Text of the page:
Micro

Small

Medium

Investment

Not more than 1 crore rupees for plant, machinery or equipment.

Not more than 10 crore rupees for plant, machinery or equipment.

Not more than 50 crore rupees for plant, machinery or equipment.

Turnover

Not more than 5 crore rupees.

Not more than 50 crore rupees.

Not more than 250 crore rupees.

 

In the past two decades MSMEs have acted significantly in improving the growth curve of the Indian economy in terms of Gross Domestic Product, Exports and Employment generation. MSMEs, often considered as the backbone of the Indian economy, are a vast network of 63.38 million enterprises that collectively contribute a maximum of 29% to the GDP and create over 1109 lakh employment opportunities in both urban and rural areas[4]. MSME are the drivers of Indian economy promptly after the agricultural sector acting as the engine of livelihood for a vast population.  Even after 14 years of the enactment of MSMED Act, MSMEs in the country have been facing exemplary hurdles. The origin of which is found in the basic infrastructural inadequacies, lack of financial literacy, procurement of raw materials, statutory obligations, skilled labour and lack of trust by traditional banks.

MSMEs often succumb to collateral requirements obligatory for availing finances. Banks often hesitate in granting loans to MSMEs due to lack of transparency, financial discipline and high mortality rates. According to a 2018 report by the International Finance Corporation the formal banking system supplies less than one-third of the credit compared to what is required for MSMEs. Due to exorbitant demand of credit and its inadequate supply, the sector is slapped with Rs. 25.8 trillion of potential credit Gap.[5] Most of the MSME funding comes from informal sources and this fact is crucial because it explains why the Reserve Bank of India’s efforts to push more liquidity towards the MSMEs has had a limited impact. One of the key reasons for such a huge credit gap is the high ratio of bad loans on the part of MSMEs.  Financing and working capital requirement in MSMEs subsist as a vicious circle. As an outcome of un-marginalized financing structure, MSMEs often lack working capital requirement and therefore struggle to repay the loans, if at all obtained.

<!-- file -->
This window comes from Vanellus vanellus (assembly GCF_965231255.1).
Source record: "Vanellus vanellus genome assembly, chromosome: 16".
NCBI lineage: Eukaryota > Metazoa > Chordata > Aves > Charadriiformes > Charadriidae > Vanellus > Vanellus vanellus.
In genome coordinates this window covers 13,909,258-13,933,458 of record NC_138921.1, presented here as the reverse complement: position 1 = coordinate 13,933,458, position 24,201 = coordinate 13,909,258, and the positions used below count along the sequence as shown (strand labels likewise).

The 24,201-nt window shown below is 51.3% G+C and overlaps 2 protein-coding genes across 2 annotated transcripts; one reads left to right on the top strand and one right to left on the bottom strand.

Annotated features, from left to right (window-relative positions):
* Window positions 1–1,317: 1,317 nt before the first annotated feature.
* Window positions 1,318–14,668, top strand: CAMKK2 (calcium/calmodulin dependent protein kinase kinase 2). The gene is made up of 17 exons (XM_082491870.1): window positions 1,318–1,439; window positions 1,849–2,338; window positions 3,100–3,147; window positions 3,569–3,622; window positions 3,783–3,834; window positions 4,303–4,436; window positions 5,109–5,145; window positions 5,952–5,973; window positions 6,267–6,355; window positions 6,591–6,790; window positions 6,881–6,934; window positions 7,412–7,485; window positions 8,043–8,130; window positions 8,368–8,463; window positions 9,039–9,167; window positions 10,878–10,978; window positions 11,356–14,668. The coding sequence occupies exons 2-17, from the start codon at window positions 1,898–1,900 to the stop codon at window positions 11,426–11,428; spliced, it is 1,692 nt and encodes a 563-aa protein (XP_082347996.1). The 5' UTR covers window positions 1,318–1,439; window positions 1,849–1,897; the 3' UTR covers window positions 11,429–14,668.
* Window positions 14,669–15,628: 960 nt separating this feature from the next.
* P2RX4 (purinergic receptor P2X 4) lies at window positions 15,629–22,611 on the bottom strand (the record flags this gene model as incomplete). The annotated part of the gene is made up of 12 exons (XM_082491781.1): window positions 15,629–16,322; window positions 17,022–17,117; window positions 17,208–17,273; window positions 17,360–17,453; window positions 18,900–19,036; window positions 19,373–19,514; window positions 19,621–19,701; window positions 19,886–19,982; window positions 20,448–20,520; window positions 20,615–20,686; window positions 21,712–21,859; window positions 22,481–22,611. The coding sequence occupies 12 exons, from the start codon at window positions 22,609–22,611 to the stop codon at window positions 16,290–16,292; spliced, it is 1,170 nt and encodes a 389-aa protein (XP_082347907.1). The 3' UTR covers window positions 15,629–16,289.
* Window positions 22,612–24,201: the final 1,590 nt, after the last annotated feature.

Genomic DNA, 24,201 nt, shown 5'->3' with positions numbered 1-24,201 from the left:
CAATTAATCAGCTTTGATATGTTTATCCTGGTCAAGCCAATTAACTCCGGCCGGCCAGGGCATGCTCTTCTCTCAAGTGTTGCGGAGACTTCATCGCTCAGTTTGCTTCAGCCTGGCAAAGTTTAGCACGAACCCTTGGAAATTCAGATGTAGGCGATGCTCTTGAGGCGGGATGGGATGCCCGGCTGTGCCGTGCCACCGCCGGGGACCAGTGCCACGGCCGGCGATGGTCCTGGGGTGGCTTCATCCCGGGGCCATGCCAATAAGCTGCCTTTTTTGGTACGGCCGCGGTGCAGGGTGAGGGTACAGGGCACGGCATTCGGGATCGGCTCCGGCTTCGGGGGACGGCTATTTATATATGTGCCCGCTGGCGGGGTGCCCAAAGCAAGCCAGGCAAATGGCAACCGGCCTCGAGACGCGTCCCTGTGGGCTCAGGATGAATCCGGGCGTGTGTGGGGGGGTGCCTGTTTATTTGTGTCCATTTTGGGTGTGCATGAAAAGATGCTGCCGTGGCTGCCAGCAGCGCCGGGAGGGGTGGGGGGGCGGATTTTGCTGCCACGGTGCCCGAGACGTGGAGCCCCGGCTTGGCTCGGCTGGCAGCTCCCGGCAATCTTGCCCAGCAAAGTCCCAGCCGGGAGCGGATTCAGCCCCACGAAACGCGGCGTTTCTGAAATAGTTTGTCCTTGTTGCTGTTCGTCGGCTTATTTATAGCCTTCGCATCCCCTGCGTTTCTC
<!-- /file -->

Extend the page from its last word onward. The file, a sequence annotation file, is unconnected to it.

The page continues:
In the pre-corona times, MSMEs were already in a state of struggle in terms of declining revenues and capacity utilization. This pushes them into a state of debt or liquidity crunch and creates a danger of existential crisis. Along with that also comes one of the major havocs created by this pandemic that is reverse migration of laborers across the states. While many of the MSMEs were still recovering from the effects of demonetization and GST implementation, primarily because most of them were/are not registered by virtue of their size. This apparent invisibility tends to work for enterprises as well as against them. Being out of the formal network, they do not have to maintain accounts, or adhere to regulatory norms etc. This brings down their costs. But, as it is clear in a time of crisis, it also constrains a government’s ability to help them. The combination of challenges faced by MSME make them prone to insolvency. The pandemic ushered a new set of challenges and thus made it difficult to stay afloat and maintain the employability of workers in these sectors.